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A journey into the alien depths of the sea, and into our possible future, from a marine biologist known for "nature writing at its most engaging" (Sunday Express). A golden era of deep-sea discovery is underway as revolutionary studies rewrite the very notion of life on Earth and the rules of what is possible. In the process, the abyss is being revealed as perhaps the most A journey into the alien depths of the sea, and into our possible future, from a marine biologist known for "nature writing at its most engaging" (Sunday Express). A golden era of deep-sea discovery is underway as revolutionary studies rewrite the very notion of life on Earth and the rules of what is possible. In the process, the abyss is being revealed as perhaps the most amazing part of our planet, its topography even more varied and extreme than its landmass counterpart. Teeming with unsuspected life, an extraordinary, interconnected ecosystem deep below the waves has a huge effect on our daily lives, influencing climate and weather systems, with the potential for much more--good or bad, depending on how it is exploited. Currently, the fantastic creatures that live in the deep--many of them incandescent in a world without light--and its formations capture and trap vast quantities of carbon that would otherwise poison our atmosphere, and novel bacteria as yet undiscovered hold the promise of potent new medicines. Yet the deep also holds huge mineral riches lusted after by nations and corporations; mining them could ultimately devastate the planet, compounded by the deepening impacts of ubiquitous pollutants and rampant overfishing. Eloquently and passionately, the author of Spirals in Time and Eye of the Shoal brings to life the majesty and mystery of an alien realm that nonetheless sustains us, while urgently making clear the price we could pay if it is further disrupted. The Brilliant Abyss is at once a revelation and a clarion call to preserve this vast unseen world.


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A journey into the alien depths of the sea, and into our possible future, from a marine biologist known for "nature writing at its most engaging" (Sunday Express). A golden era of deep-sea discovery is underway as revolutionary studies rewrite the very notion of life on Earth and the rules of what is possible. In the process, the abyss is being revealed as perhaps the most A journey into the alien depths of the sea, and into our possible future, from a marine biologist known for "nature writing at its most engaging" (Sunday Express). A golden era of deep-sea discovery is underway as revolutionary studies rewrite the very notion of life on Earth and the rules of what is possible. In the process, the abyss is being revealed as perhaps the most amazing part of our planet, its topography even more varied and extreme than its landmass counterpart. Teeming with unsuspected life, an extraordinary, interconnected ecosystem deep below the waves has a huge effect on our daily lives, influencing climate and weather systems, with the potential for much more--good or bad, depending on how it is exploited. Currently, the fantastic creatures that live in the deep--many of them incandescent in a world without light--and its formations capture and trap vast quantities of carbon that would otherwise poison our atmosphere, and novel bacteria as yet undiscovered hold the promise of potent new medicines. Yet the deep also holds huge mineral riches lusted after by nations and corporations; mining them could ultimately devastate the planet, compounded by the deepening impacts of ubiquitous pollutants and rampant overfishing. Eloquently and passionately, the author of Spirals in Time and Eye of the Shoal brings to life the majesty and mystery of an alien realm that nonetheless sustains us, while urgently making clear the price we could pay if it is further disrupted. The Brilliant Abyss is at once a revelation and a clarion call to preserve this vast unseen world.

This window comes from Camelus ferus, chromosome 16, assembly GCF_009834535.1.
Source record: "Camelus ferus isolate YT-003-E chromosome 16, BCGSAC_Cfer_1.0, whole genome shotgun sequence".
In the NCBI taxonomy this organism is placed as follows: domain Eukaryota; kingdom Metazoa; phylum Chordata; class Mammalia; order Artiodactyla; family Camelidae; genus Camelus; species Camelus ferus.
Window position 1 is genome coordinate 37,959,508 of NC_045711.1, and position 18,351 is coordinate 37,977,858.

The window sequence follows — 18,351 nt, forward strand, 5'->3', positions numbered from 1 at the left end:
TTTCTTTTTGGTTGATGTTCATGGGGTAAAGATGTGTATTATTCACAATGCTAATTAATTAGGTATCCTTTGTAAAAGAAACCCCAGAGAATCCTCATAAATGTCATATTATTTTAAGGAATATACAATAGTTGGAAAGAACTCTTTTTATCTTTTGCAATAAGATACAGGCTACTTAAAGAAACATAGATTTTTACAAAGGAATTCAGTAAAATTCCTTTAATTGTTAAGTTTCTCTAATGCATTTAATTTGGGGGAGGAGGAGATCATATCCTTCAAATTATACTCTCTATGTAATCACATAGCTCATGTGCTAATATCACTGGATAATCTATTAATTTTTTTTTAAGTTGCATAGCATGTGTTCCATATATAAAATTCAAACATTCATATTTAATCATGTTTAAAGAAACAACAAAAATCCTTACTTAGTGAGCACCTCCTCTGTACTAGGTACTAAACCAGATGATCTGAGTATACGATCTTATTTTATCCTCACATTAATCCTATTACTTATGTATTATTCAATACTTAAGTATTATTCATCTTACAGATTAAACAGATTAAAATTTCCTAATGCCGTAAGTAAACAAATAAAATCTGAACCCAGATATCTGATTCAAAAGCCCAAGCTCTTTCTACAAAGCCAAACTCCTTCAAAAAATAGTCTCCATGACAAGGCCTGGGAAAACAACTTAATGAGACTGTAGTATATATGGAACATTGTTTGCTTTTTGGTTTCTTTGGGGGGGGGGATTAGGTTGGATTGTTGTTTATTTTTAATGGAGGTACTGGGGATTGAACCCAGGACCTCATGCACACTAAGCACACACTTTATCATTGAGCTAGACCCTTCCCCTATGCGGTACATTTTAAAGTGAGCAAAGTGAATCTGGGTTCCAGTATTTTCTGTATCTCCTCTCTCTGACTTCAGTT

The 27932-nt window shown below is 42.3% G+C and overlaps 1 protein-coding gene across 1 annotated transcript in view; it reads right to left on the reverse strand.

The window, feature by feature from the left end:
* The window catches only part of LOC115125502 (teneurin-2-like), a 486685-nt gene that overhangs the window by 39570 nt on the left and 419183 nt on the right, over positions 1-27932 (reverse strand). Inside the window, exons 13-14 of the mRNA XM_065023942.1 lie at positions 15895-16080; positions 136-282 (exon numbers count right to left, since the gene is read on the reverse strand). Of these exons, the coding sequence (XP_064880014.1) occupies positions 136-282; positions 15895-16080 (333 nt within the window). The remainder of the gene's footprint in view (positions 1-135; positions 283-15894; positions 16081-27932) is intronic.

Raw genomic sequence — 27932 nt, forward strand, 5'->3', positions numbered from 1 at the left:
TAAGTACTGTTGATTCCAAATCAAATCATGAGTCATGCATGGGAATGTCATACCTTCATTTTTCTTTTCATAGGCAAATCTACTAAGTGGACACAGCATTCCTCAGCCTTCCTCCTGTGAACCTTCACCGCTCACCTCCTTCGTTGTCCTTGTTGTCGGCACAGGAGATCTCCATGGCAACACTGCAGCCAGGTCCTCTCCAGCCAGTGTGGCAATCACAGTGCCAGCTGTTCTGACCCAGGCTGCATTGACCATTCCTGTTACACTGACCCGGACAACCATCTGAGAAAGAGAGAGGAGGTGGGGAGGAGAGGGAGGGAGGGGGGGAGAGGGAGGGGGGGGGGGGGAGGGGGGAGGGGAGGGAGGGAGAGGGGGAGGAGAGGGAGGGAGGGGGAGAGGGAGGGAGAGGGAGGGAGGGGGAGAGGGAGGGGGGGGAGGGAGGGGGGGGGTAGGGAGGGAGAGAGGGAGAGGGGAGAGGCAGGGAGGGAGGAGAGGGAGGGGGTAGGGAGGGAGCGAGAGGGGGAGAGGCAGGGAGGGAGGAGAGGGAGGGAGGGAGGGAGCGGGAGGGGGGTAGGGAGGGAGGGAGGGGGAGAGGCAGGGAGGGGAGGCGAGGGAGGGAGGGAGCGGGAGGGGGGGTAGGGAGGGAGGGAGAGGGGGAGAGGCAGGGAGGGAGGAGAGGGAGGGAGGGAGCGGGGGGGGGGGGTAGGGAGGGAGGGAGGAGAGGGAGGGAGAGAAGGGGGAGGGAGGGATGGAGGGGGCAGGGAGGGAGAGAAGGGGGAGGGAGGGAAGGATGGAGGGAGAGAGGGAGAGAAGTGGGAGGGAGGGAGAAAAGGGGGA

48 review for The Brilliant Abyss

  1. 4 out of 5

    Lisa

    My thanks to Grove Atlantic/Grove Atlantic Press, Helen Scales and Netgalley. In my honest opinion Grove Atlantic did a grave disservice to this author. This is not a book to be placed on Netgalley. This, in my eyes must be one hell of a book! Photographs and words. Anything less is tucked up! Truly! The words and meaning are there, but without the photo's? That's all on the publisher. I give this 4 stars because of how it is meant to be. The publishers? Those bastards should be ashamed of relinq My thanks to Grove Atlantic/Grove Atlantic Press, Helen Scales and Netgalley. In my honest opinion Grove Atlantic did a grave disservice to this author. This is not a book to be placed on Netgalley. This, in my eyes must be one hell of a book! Photographs and words. Anything less is tucked up! Truly! The words and meaning are there, but without the photo's? That's all on the publisher. I give this 4 stars because of how it is meant to be. The publishers? Those bastards should be ashamed of relinquishing a book so early. This would have been a great one!

  2. 5 out of 5

    Sara